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  5. I don’t have anything in the draft. Mine is a photo blog so if I am not too sure about a picture, it won’t even have the chance to go into draft. 🙂

    This is a good idea both. Maybe I should create a couple of posts there without publishing it.

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  6. I’m new to WordPress and love the Drafts feature. I put my ideas there and then it helps me determine what time of year to publish a post, based on what’s happening in the season and in my life.

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  7. My blog’s tagline, “Saving dogs’ lives and dog lovers’ sanity” keeps spinning off new topics to cover. As for unfinished posts, I often write in an Apple program called MarsEdit. I see what is still a draft on my computer, and what sometimes became an entirely new version of that topic or title published.

    I do have a few have baked posts in my list. So am eager to try this and cook up a poll.

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  8. I just discovered another use for DRAFTS. It told me that an entry I thought I had posted was in fact still in draft. You can bet I hit the PUBLISH button pronto! All of which explained why it hadn’t shown up on the dashboard or received any hits!!!

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  10. I have 28 drafts at the moment. I have a question – when you finally finish a draft and publish, do you publish it date stamped with the present date, or do you publish it with the originally intended post date. For example, I have a few drafts of a trip we took to Houston to visit my cousins in December 2010. If I were to finish it now, would I use today’s date, or is it ok to use the date in December 2010 to post? I just want to have it as part of the narrative and am not concerned if anyone will read it.

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  11. I’ve only been blogging for five years, and while that might seem like a long time, for the first three years I published a grand total of five posts. Last year? twenty-two posts. This year is looking good so far and I’m up to thirty. The one thing I’ve been discovering in the last few months is we have a wonderful community here in WordPress. Not only in the form of the fellow bloggers you get to know, but the information you glean from The Daily Post. As an ideas repository, The Daily Post is possibly one of the most important blogs you can read. You may not want to take part in the challenge of the writing prompts, or the photo prompts, but the ideas and “how to” information they present is invaluable.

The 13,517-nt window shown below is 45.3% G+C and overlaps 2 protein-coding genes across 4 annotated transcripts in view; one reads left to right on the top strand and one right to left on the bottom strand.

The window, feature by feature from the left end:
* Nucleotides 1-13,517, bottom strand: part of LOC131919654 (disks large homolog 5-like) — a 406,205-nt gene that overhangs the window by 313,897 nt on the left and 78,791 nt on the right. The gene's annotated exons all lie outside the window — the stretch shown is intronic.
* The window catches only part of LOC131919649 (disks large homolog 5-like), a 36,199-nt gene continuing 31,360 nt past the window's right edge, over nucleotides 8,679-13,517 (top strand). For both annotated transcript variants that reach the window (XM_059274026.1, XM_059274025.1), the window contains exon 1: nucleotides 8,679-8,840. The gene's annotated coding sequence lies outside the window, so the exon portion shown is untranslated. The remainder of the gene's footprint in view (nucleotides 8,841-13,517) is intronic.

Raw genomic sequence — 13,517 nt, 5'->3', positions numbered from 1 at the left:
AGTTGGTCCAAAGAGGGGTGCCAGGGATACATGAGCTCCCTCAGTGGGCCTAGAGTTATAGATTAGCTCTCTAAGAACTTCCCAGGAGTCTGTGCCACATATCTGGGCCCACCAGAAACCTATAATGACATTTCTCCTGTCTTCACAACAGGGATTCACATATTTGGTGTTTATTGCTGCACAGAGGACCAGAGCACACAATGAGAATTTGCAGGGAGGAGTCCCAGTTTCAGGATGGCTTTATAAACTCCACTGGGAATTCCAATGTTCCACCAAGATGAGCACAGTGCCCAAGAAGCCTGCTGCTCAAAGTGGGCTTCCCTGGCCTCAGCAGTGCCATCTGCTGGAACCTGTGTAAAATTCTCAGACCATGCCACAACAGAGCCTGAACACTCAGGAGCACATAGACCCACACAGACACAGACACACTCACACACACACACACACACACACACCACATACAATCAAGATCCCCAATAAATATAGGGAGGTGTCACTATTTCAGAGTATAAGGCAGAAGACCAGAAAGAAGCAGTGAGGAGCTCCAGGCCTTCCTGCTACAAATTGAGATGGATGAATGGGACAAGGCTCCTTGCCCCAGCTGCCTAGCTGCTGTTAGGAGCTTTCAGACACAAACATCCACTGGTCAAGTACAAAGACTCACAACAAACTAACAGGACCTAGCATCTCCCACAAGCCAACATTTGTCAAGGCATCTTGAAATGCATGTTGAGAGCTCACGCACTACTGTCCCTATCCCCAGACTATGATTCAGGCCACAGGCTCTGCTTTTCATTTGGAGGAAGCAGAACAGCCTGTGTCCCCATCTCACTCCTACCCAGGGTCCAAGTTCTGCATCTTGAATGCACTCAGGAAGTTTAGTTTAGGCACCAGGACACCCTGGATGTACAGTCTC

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    1. Thanks for the feedback. Glad to see that you’re finding our posts helpful — whether you choose to participate in the prompts/challenges or not — and so nice to hear you’re blogging more as the years have passed!

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  12. Neat idea! Believe it or not though, my drafts section is empty at the moment…

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  13. I really love this post, especially when you talk about quality comments. I really hate it when someone comments on my blog with something like “cute outfit, want to follow each other?” because you know they are just after followers and not looking at building actual blogging relationships.

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  14. I get a bit anxious if i have less than 100 drafts working at any given time. I love saving the idea in a draft and then revisiting it and expanding it, i sometimes do it two or three times before i am ready to release it into the aether.

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  15. On Ghosts in the Dashboard: Yes, I have a few in draft that def. go back a ways. On the Inspiration to move on, I’ve tried to dig deeper into the rational to open a thought and begin writing. I look at the title { early consideration of a title helps me organize my direction}. I revisit the tilte. Perhaps the title was the hangup to proceed? I have thrown out a title and renamed it and the theme became apparent. The juices started to flow. What do you think about this? http://sunkist2.wordpress.com